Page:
Summer in the South requires water to cool off from the humidity and heat.
In addition to taking water safety seriously, when kids are in and out of the water frequently, parents also need to be attentive to their ears. It can be tricky to tell the difference between an ear infection or swimmer’s ear.
Swimmer’s ear is an infection in the outer ear canal. It’s often caused by water that remains after swimming or even bathing, creating a moist environment where bacteria can grow. Swimmer’s ear is most common in children because of their narrow ear canals. A middle ear infection is behind the eardrum, most often caused by a viral infection.
Tips to Tell the Difference
1. Hearing Difficulties
Temporary hearing loss is a symptom for both swimmer’s ear and middle ear infections, and it’s often one of the first signs parents notice.
2. Where is the Pain?
Swimmer’s ear pain is on the outer ear canal near the ear opening and increases when you pull on the earlobe. A middle ear infection, however, hurts in the inner ear near the eardrum. Pain increases when lying down, which makes sleeping difficult.
3. Look for Visible Symptoms
With swimmer’s ear, the outer ear may be red and swollen or even look like a rash. Your child may complain of an itchy ear and scratch. Watch for bad-smelling drainage. Middle ear infection symptoms include fever, pulling or tugging on the ear, decreased appetite, diarrhea or vomiting.
4. Consider the Source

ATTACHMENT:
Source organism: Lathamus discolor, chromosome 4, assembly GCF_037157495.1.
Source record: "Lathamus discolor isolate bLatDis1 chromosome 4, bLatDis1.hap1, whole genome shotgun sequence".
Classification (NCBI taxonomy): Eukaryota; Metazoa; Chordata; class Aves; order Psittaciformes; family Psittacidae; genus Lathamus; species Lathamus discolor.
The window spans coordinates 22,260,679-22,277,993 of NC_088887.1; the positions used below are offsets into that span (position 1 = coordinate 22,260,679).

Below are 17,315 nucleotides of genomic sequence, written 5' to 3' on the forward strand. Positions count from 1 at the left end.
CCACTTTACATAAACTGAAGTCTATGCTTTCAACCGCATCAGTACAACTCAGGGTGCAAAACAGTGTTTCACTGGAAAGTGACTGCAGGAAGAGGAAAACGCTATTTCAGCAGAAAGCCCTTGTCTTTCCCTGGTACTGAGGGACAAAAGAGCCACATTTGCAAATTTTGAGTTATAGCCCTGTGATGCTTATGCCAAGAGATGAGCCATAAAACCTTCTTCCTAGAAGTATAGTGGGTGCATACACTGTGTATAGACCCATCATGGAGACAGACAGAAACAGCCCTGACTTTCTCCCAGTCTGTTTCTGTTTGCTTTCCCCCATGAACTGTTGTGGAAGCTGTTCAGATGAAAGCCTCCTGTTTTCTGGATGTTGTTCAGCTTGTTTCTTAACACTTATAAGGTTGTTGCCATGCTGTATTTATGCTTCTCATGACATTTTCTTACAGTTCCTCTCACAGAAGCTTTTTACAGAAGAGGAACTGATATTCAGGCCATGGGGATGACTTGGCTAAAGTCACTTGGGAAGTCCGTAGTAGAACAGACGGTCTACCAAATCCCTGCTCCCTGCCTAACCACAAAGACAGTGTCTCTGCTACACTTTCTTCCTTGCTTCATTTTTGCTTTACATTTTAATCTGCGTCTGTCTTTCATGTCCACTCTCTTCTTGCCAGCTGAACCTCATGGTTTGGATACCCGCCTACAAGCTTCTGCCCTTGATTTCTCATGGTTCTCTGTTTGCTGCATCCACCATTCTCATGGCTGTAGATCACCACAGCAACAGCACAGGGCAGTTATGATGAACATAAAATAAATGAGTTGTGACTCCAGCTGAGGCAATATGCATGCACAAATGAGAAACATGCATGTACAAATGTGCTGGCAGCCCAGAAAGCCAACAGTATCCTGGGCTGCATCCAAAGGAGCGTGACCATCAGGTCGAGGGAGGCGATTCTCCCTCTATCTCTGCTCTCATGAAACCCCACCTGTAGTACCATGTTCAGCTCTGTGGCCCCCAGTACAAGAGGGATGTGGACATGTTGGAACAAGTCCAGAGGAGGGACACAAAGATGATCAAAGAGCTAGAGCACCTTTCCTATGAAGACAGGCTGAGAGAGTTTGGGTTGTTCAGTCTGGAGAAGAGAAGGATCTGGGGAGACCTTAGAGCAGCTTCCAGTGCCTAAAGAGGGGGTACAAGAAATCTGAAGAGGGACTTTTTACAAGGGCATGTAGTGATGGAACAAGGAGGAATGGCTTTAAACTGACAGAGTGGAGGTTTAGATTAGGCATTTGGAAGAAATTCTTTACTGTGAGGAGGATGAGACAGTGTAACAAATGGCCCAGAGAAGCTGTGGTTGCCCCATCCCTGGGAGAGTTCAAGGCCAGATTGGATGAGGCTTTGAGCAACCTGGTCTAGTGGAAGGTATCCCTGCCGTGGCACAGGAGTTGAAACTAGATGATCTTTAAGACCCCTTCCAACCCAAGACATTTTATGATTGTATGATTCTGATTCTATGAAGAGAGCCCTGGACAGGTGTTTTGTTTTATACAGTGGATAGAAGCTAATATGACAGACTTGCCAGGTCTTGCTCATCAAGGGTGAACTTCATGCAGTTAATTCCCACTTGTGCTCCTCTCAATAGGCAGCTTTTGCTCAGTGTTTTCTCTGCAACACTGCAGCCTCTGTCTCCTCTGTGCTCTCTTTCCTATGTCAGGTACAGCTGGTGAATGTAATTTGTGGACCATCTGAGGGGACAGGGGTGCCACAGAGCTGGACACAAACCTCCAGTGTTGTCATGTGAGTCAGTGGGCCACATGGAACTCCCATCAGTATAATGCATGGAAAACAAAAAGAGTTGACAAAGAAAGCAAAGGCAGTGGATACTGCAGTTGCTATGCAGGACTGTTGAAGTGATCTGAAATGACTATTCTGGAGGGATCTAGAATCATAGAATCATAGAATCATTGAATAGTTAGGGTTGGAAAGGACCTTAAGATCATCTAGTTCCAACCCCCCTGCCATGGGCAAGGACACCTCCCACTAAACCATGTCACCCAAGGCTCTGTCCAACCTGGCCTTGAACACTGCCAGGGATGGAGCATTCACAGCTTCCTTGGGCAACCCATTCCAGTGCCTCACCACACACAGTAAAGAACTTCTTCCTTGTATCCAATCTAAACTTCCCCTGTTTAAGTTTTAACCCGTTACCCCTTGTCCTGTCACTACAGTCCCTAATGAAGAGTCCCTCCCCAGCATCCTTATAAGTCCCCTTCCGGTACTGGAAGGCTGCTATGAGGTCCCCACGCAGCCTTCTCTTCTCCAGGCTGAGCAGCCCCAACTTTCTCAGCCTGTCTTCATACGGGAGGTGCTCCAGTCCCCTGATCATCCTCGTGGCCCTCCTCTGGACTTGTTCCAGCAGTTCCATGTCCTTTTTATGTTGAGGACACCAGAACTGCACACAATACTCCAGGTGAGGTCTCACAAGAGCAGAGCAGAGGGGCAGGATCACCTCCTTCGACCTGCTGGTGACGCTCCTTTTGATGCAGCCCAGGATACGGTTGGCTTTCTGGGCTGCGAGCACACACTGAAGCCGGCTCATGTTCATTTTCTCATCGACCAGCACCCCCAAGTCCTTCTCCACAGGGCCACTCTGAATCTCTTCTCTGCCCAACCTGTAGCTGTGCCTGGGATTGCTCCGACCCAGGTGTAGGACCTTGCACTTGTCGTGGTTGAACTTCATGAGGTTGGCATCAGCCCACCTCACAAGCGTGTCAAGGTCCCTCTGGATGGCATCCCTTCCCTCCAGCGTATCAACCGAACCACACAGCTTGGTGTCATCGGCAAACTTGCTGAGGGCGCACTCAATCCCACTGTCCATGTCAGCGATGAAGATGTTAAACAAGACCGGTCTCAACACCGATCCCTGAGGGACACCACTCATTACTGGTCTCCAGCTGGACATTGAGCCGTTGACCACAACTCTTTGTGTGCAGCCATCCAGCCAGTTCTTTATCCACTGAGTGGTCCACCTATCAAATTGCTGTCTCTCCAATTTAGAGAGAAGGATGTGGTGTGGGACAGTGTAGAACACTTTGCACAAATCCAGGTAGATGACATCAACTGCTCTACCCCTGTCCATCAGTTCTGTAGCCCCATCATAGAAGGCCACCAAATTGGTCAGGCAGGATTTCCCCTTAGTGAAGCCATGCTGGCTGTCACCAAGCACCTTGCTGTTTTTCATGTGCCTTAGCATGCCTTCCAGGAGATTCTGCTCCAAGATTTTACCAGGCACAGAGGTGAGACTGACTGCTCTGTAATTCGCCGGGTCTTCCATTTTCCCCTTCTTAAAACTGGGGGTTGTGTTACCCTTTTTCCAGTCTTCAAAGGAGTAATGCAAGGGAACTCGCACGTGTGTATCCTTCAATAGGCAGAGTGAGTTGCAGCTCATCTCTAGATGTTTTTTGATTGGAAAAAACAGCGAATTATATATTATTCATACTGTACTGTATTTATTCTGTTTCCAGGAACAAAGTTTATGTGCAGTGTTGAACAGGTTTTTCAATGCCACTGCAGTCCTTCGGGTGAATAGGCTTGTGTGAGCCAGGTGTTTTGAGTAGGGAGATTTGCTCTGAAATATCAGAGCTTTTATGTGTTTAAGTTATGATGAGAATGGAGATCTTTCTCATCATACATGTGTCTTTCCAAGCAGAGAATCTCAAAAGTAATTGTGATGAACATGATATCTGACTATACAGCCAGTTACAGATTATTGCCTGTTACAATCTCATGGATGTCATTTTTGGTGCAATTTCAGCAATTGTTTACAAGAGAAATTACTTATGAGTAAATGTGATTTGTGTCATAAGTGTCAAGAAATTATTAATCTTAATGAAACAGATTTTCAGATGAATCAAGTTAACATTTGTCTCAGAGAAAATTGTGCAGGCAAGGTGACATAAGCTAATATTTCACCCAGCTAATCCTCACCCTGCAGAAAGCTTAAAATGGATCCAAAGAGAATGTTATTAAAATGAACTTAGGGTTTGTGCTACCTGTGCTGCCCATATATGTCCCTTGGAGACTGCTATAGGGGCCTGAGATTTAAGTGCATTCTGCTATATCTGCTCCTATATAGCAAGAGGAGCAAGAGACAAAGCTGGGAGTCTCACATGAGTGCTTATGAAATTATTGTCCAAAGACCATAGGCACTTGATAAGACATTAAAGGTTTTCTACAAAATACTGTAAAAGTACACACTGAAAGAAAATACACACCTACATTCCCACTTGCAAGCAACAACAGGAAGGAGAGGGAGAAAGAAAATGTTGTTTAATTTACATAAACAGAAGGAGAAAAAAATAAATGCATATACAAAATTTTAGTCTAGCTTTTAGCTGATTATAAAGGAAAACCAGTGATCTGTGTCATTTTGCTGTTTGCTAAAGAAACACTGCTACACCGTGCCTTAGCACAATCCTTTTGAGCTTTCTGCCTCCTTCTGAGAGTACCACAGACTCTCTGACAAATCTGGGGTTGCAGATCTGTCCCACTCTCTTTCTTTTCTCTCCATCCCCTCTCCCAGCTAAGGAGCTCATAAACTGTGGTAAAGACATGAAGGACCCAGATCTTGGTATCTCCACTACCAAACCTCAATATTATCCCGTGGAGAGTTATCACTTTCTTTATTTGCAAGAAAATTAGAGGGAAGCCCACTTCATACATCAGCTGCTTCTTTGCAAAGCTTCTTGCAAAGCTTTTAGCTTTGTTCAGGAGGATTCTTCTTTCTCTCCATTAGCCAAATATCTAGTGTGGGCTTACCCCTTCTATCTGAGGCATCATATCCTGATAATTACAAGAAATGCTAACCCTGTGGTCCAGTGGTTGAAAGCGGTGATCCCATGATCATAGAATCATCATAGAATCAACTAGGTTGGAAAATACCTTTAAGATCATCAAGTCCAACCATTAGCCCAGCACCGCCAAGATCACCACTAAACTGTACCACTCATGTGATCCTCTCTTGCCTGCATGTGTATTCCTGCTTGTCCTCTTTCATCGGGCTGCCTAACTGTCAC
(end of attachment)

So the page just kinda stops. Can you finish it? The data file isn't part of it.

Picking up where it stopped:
If the ear pain starts after a recent swim or otherwise being in the water, it’s likely swimmer’s ear. A middle ear infection would often include upper-respiratory infection symptoms, such as congestion, runny nose and watery eyes, in the days before the ear pain began.
How Treatments Differ
Your pediatrician is your first call (or MyChart message) if your child has ear pain.
Suspected swimmer’s ear may best be handled with a video visit. Over-the-counter medicines and a warm compress can help with pain, and antibacterial drops are usually recommended for bacterial infections.
A middle ear infection needs to be examined in person, and over-the-counter medicines can be used to treat the pain. Antibiotics would be used for bacterial infections, although ear infections typically go away in a few days. Read more ear infection FAQs here.
If it happens that your child needs to see an ear, nose and throat specialist, our network includes exceptional ENT specialists. Your pediatrician can refer you. Read more about ENTs.